I know the story in Genesis 38:8-10 is not talking about masturbation. I know some people call masturbation Onanism, even though the scripture is clearly not talking about this. However, could this scripture be used to forbid the use of condoms and contraceptives? Is continuing the family line not a moral obligation as it was at this time?


As I am sure you know, one can use the Bible to teach almost anything one wants if we are willing to do eisegesis (reading meaning into rather than out of the text).  To use this passage as evidence that masturbation is sinful or as evidence (as Catholics do) that contraception is a sin, is to use the passage completely out of its context.  In the context, the sin of Onan is selfishness.  The tradition of his culture and, arguably, the biblical requirement as well, was for him to give the wife of his brother children so that her family line could continue.  Onan wanted to have sex, but he did not want a child through this woman.  Clearly, this was not something agreed to by the woman. This may have been for financial reasons, or perhaps there was something personal going on that we are not aware of.  Therefore, he used her as a sex object, but did not love her, or obey God.  Because of Onan’s selfishness, presumably, this woman was left childless, which was just about the worst tragedy for a woman in the ancient world.  His sin was selfishness and lack of obedience to God, not masturbation (which he did not even do!) or use of birth control (which he did, but this passage does not address that issue).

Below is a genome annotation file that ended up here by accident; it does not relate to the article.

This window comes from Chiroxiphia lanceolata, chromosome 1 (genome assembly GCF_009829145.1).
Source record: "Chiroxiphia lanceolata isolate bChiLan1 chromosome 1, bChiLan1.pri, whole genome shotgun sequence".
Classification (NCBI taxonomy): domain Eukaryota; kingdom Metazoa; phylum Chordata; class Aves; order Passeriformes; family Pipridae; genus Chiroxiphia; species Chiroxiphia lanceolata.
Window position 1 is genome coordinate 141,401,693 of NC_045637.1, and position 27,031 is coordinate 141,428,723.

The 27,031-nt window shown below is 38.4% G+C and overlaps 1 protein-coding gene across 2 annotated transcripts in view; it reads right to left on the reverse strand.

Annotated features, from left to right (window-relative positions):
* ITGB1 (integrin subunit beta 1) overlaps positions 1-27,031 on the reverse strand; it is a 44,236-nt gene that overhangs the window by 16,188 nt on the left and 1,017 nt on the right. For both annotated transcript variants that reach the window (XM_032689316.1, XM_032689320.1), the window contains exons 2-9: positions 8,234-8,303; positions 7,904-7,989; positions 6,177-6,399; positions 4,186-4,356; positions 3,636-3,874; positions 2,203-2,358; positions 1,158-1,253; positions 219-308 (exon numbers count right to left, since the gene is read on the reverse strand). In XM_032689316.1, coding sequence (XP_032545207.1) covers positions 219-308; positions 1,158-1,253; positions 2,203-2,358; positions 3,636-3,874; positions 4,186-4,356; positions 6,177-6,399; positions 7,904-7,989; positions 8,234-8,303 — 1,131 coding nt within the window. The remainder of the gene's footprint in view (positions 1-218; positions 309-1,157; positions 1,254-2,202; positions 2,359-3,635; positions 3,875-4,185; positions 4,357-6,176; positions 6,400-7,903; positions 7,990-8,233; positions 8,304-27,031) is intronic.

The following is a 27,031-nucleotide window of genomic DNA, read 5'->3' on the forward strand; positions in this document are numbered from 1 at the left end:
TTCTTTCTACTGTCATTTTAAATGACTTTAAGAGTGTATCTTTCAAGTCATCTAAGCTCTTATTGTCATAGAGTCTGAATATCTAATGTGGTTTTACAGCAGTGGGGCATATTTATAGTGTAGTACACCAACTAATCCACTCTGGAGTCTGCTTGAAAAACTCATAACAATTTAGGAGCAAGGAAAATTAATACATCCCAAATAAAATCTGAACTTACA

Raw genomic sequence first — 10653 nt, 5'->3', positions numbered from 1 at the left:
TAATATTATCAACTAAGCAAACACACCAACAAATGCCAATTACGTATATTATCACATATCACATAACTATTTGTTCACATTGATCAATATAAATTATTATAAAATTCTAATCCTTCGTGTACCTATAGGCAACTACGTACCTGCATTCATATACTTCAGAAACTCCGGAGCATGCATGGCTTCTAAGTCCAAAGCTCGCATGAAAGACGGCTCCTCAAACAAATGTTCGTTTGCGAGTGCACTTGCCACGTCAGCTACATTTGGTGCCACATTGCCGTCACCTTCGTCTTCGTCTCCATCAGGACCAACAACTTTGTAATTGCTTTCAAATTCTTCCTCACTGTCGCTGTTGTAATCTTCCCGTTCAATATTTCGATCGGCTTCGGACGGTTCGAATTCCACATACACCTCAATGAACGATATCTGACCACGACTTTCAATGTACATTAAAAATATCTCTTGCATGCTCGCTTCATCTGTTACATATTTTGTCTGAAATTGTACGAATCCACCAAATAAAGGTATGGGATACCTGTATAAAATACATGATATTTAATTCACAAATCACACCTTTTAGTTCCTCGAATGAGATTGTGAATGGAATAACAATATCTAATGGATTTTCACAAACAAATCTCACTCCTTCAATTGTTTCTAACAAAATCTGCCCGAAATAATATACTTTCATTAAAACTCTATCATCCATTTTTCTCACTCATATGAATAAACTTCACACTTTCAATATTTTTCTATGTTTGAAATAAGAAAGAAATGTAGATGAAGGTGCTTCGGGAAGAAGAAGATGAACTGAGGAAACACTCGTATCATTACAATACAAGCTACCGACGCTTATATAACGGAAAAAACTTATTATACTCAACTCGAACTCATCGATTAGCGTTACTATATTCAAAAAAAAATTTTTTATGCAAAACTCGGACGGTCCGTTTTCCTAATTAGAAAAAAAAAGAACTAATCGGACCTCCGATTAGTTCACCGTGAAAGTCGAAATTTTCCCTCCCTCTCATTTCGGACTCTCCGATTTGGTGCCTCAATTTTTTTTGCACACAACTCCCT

Whether or not various modes of contraception, including the “rhythm” method or condoms or the IUD or even the morning after pill are immoral and sinful is something that Christians will debate, but the fact is that contraception is not addressed in the Bible.  This is principally because none of the methods used today even existed in ancient times.  Therefore, there was no reason for God to address the question.

I do not believe that continuing a family line is an imperative in the New Testament age.  I see no evidence that any Christian is under the obligation of Onan to the wife of his deceased brother.  This was a cultural thing from ancient times.  For them, widows were not marriable, but for us they are.

John Oakes

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